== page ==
If you have not made any contacts in the art and design sectors, then things will simply ‘not just happen' for you. To earn a living in the visual arts a change of mindset has to be realised. In order to legally sell artworks, products, services or undertake commissions you have to register as self-employed.
Many artists and designers make a living from a mixture of sales, commissions, workshops, teaching, arts administration, residencies, and other creative work such as freelancing. Establishing yourself and gaining recognition is aided by being a bona fide business.
You have nothing to fear from self-employment if you take time to understand how to go about it and keep appropriate records. Many artists and designers find themselves better-off gaining self-employed status as it allows them to grow a business and apply for short-term opportunities.
Organisations such as local authorities, arts organisations, creative firms, agencies, shops, galleries, schools and colleges cannot legally pay artists and designers unless they have self-employment status.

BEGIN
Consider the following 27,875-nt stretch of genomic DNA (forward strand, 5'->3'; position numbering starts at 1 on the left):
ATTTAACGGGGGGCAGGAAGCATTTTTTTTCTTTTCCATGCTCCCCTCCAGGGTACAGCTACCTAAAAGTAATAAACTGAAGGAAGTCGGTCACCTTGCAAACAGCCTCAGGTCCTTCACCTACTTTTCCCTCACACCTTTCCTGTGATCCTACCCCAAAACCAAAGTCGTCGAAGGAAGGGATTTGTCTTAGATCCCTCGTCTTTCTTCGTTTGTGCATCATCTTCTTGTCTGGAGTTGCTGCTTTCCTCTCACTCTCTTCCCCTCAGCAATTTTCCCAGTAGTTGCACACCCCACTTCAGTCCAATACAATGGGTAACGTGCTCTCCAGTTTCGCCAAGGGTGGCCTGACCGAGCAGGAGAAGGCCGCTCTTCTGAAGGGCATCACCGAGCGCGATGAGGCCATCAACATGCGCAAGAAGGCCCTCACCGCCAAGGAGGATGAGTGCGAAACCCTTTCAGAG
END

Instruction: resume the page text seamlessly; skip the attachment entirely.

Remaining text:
An added bonus to being self-employed is that you can claim back a huge amount of expenses against your tax bills by simply recording expenses, in the form of receipts and invoices when purchasing materials and services necessary to your business activities.
In the early years or in difficult times you might end up not paying any tax at all on your self-employed income. Indeed if you have a job and make a loss on your business activities you can ‘off-set' any trading loss against tax paid on your employment and thus receive a welcome reimbursement in the form of a cheque from Her Majesty's Revenue and Customs, HMRC.